Who Says Guns Can’t Protect Us From Mass Shooters?

              There’s a story going around the alt-white/right network that el Shlump-o is going to propose a national registry of all AR owners that will be managed by the FBI. I’m hardly surprised that Newsmax and other venues which push their content to the paranoids amongst us would trot that one out, but it may also be the work of some clever guy who does marketing for the gun industry since the events of the past weekend will surely result in a spike of assault rifle sales.

              It’s no secret that whenever the tenant at 1600 Pennsylvania Avenue is a Democrat, gun sales go up, just as when the tenant is a Republican, gun sales go down. And the reason is very simple, namely, that both political parties depend on support from groups and individuals who either do, or do not like guns. In this respect, I have to say that the pro-gun gang is more honest in their intentions and beliefs, because they make no secret about the fact that they really do want to hold onto their toys. On the other hand, I cringe every time that some gun-control proponent starts off by saying that he or she ‘supports’ the 2nd Amendment because that just happens to be a load of crap.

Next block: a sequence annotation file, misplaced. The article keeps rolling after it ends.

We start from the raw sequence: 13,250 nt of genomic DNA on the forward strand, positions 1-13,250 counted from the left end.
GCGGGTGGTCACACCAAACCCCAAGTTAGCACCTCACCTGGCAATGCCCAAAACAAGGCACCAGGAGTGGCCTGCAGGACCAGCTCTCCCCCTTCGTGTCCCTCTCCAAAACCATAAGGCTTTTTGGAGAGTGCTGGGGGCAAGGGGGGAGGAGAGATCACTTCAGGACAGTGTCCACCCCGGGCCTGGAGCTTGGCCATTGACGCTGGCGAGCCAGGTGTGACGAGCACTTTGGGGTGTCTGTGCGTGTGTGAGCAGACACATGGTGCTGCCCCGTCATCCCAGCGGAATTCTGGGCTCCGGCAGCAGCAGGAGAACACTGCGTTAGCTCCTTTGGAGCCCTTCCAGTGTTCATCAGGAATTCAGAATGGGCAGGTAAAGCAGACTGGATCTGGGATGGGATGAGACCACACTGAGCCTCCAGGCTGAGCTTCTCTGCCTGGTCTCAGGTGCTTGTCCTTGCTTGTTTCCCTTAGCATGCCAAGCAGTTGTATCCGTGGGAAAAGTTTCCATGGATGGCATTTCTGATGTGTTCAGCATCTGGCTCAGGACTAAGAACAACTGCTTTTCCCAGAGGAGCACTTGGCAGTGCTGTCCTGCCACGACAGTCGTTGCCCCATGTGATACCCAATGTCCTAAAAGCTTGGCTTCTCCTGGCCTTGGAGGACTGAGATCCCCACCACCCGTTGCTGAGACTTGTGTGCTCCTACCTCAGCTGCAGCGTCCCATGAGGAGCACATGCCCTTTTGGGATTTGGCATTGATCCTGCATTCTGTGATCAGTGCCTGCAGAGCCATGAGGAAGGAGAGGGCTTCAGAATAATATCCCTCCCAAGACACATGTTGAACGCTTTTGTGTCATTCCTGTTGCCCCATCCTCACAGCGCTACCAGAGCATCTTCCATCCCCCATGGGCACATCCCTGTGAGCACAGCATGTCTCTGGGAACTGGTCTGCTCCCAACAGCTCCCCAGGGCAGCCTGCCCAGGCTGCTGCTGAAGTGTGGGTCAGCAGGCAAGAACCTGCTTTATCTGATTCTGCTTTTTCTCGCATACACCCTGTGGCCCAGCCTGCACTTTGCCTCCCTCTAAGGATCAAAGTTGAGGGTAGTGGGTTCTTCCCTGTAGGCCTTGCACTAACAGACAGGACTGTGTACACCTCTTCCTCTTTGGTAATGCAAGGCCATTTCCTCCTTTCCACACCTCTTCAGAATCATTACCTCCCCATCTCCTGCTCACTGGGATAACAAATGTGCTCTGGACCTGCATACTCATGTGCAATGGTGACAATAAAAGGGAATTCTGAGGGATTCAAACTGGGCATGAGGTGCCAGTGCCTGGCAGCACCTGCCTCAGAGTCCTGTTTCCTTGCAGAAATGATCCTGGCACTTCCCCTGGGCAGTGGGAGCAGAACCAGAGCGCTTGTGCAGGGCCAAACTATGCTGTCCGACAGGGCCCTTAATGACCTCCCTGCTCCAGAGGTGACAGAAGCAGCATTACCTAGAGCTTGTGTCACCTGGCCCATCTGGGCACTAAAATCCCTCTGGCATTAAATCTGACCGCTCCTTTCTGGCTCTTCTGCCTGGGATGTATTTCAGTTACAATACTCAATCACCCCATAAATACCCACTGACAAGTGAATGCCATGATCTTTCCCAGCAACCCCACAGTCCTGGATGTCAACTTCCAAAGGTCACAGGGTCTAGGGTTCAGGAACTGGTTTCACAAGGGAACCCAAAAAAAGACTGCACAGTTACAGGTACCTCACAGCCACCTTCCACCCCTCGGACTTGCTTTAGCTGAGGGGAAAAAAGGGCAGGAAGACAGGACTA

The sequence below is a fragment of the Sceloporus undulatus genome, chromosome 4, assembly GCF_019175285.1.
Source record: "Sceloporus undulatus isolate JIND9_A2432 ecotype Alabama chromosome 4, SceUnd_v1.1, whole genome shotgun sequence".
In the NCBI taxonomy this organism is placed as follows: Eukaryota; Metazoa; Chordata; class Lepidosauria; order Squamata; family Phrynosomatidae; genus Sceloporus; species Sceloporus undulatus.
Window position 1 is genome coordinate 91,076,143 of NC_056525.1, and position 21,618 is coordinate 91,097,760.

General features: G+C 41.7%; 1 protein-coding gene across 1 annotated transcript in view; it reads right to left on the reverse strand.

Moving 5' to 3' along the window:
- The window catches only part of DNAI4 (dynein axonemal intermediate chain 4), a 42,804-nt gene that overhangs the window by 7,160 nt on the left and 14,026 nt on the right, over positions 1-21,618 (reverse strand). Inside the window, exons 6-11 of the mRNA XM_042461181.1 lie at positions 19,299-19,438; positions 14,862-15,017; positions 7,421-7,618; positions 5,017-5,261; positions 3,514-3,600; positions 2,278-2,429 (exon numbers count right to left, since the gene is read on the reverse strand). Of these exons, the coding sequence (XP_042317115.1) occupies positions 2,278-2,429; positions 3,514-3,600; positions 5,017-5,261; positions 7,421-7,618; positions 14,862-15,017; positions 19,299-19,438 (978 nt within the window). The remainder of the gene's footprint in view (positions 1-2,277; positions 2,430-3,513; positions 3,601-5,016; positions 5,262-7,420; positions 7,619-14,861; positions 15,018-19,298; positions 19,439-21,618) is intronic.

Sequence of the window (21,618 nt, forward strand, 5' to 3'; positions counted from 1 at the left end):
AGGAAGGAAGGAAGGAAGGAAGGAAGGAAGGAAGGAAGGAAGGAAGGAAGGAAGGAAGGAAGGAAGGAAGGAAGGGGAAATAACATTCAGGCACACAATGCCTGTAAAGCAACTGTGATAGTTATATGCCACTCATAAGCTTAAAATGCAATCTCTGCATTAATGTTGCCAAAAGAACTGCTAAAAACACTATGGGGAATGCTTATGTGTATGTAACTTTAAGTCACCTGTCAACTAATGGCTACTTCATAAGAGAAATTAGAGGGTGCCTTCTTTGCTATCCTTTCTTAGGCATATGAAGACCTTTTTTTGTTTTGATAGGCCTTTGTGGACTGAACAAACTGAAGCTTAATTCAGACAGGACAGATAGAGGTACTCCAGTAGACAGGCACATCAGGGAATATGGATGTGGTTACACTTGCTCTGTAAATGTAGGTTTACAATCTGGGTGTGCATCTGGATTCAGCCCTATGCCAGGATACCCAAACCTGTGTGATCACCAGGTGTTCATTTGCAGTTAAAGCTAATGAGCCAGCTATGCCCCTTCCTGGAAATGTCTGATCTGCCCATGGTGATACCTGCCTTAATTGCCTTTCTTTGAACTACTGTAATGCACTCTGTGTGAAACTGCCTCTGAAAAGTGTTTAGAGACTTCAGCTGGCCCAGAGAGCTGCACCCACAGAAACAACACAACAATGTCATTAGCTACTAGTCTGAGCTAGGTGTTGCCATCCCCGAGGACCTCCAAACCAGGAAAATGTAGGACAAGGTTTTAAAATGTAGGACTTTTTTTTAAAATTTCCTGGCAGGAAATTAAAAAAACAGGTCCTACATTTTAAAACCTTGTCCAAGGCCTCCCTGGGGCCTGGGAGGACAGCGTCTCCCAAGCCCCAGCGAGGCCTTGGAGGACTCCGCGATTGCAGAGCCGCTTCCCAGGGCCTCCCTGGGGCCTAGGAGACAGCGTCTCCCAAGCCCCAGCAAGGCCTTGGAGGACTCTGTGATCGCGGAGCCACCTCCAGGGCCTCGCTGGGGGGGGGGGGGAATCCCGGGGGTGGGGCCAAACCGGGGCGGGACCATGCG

Yesterday the Very Rev. Randolph Marshall Hollerith, Dean of Washington’s National Cathedral, issued a statement in which he asked, “How long will we tolerate this epidemic of gun violence?” He then went on to note that he grew up hunting birds and target shooting with family and friends, so he was addressing his letter to all his fellow gun owners, since he claims a kinship with them.